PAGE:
Joan S. Brugge, Ph.D. is 2019 Keynote Speaker

 

Joan S. Brugge, Ph.D, is the Louise Foote Pfeiffer Professor of Cell Biology and the Director of the Ludwig Center at Harvard Medical School. She is widely recognized for her explorations into the Rous sarcoma virus, extracellular matrix adhesion, and epithelial tumor progression in breast cancer.


Currently, Dr. Brugge is Director of the Harvard Ludwig Cancer Center and Professor of Cell Biology at Harvard Medical School. She received her B.S. degree from Northwestern University and Ph.D. from the Baylor College of Medicine. Her postdoctoral training was at the University of Colorado with Dr. Raymond Erikson.


Prior to joining Harvard, Dr. Brugge held a professorship at the State University of New York, Stony Brook and she was an HHMI investigator and professor at the University of Pennsylvania. Dr. Brugge has also served as scientific director of the biotechnology company, ARIAD.


Dr. Brugge was originally focused on pursuing a career in mathematics as an instructor. However, during her undergraduate studies at Northwestern University, her sister was diagnosed with a brain tumor. This event opened her up to the field of biology and cancer research and it was there that she became interested in tumor virology – the study of how viruses can affect and in some cases produce cancerous cells.


She went on to receive a doctorate degree in virology from the Baylor College of Medicine, Houston, TX and, from there, Dr. Brugge joined Dr. Ray Erikson at the University of Colorado for her postdoctorate work, which resulted in the discovery of a protein formed from both the viral and cellular forms of the Src gene. This was a major breakthrough in cancer research, proving her thesis that genes which cause cells to become cancerous originate from normal cellular genes. Much of Dr. Brugge’s research has been centered on finding the role of pp60src, which is the protein coded for by RSV.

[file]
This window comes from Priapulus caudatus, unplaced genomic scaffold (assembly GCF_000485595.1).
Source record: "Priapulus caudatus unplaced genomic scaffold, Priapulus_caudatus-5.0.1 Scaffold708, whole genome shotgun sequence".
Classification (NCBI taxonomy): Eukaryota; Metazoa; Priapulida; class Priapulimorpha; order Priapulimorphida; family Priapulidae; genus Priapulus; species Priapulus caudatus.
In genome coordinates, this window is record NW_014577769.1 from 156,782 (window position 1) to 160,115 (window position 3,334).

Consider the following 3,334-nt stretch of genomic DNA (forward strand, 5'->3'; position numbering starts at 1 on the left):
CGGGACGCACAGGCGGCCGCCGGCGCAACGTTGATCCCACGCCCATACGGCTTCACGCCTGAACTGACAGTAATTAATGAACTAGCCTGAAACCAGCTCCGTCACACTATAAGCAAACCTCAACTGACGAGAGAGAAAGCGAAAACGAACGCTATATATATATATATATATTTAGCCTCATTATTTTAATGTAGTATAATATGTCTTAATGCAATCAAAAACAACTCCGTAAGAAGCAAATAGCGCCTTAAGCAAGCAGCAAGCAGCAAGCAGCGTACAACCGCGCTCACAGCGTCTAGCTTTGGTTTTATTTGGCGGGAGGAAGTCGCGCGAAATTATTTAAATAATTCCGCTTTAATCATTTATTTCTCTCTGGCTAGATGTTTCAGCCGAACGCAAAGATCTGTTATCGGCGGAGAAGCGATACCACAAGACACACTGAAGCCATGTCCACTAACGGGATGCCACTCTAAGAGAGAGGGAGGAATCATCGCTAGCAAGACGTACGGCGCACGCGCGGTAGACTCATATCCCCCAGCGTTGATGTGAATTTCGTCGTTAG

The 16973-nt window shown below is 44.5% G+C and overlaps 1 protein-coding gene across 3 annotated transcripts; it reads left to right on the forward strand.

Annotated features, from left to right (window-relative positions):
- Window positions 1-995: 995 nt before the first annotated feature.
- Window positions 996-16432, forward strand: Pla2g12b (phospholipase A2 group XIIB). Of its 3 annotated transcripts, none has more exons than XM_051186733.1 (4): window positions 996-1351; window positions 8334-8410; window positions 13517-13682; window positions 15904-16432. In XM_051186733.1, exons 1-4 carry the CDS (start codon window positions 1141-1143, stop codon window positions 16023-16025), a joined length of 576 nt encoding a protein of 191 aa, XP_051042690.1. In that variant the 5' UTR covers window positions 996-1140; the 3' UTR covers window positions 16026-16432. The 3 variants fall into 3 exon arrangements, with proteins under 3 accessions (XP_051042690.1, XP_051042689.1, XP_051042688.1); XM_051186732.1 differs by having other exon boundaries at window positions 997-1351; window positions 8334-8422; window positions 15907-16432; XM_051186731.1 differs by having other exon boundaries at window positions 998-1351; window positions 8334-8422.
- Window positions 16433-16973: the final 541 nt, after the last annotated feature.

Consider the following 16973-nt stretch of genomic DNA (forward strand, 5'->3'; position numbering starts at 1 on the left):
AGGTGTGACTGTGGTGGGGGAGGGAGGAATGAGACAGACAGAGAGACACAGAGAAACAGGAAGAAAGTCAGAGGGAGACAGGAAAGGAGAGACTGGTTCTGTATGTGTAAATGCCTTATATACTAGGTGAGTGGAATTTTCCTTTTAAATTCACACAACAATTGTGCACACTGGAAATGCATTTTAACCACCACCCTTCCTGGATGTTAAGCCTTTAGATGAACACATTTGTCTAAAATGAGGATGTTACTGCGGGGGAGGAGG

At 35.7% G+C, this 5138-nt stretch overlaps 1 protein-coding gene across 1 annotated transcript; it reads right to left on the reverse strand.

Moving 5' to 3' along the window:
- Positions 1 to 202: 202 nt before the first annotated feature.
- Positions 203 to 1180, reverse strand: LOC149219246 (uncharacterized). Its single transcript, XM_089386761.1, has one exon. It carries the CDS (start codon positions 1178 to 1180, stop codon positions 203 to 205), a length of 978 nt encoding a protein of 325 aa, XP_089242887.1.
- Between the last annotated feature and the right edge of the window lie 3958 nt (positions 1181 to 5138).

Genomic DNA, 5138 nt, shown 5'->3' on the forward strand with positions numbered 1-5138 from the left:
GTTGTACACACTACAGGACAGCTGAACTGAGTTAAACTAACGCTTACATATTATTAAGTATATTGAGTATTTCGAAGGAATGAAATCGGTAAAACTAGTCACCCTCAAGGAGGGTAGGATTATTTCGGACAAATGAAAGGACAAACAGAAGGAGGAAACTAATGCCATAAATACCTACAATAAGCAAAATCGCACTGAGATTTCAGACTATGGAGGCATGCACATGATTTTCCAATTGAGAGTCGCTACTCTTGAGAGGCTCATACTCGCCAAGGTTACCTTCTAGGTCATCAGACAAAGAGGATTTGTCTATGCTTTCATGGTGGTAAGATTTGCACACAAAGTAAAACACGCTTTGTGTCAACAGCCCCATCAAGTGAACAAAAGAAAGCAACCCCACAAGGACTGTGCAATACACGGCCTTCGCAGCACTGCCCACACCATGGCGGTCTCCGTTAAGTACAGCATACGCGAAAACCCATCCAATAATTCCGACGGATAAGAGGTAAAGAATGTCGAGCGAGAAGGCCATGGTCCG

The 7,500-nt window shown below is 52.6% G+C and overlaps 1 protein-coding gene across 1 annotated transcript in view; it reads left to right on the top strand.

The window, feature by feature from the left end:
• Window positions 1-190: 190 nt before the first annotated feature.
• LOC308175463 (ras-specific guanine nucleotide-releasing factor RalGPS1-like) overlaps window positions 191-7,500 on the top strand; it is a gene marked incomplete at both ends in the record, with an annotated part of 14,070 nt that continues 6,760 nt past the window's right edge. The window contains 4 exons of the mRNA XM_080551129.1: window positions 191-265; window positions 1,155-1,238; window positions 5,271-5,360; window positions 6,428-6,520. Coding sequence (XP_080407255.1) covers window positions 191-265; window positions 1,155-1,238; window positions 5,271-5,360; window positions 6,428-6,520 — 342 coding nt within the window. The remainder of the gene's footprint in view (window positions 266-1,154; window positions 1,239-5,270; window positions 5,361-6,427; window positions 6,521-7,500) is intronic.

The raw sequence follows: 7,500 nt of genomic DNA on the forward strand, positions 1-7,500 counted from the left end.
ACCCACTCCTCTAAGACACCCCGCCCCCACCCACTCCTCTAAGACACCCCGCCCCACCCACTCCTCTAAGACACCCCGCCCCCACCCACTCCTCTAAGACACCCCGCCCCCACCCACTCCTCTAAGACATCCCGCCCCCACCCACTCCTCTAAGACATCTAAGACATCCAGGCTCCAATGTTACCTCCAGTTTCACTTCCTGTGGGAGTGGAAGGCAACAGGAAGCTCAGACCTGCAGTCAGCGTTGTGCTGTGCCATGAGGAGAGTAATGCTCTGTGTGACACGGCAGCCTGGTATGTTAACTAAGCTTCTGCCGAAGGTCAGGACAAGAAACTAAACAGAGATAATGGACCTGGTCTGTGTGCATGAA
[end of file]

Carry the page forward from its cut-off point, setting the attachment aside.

In 1977, Dr. Brugge joined the Department of Cell Biology at Harvard Medical School as a Professor, serving as Department Chair from 2003 to 2014. Her lab focused on elucidating the cellular processes and signaling pathways that are involved in the initiation and progression of epithelial tumors, primarily of the breast and ovary.


Throughout her career, Dr. Brugge has received numerous awards and recognition for her research, including the American Society of Cell Biologists (ASCB) 2001 annual Women in Cell Biology award, the American Cancer Society Research Professorship, the NIH Merit Award, and ASCB’s Senior Career Recognition Award. She also has the distinction of being elected to memberships in the American Academy of Arts and Sciences, National Academy of Sciences, and the Institute of Medicine. She was lso named an Investigator for the Howard Hughes Medical Institute, which is an assembly of medical scientists and researchers that advances biomedical research for the benefit of the general public. Her work has been funded by the Breast Cancer Research Foundation.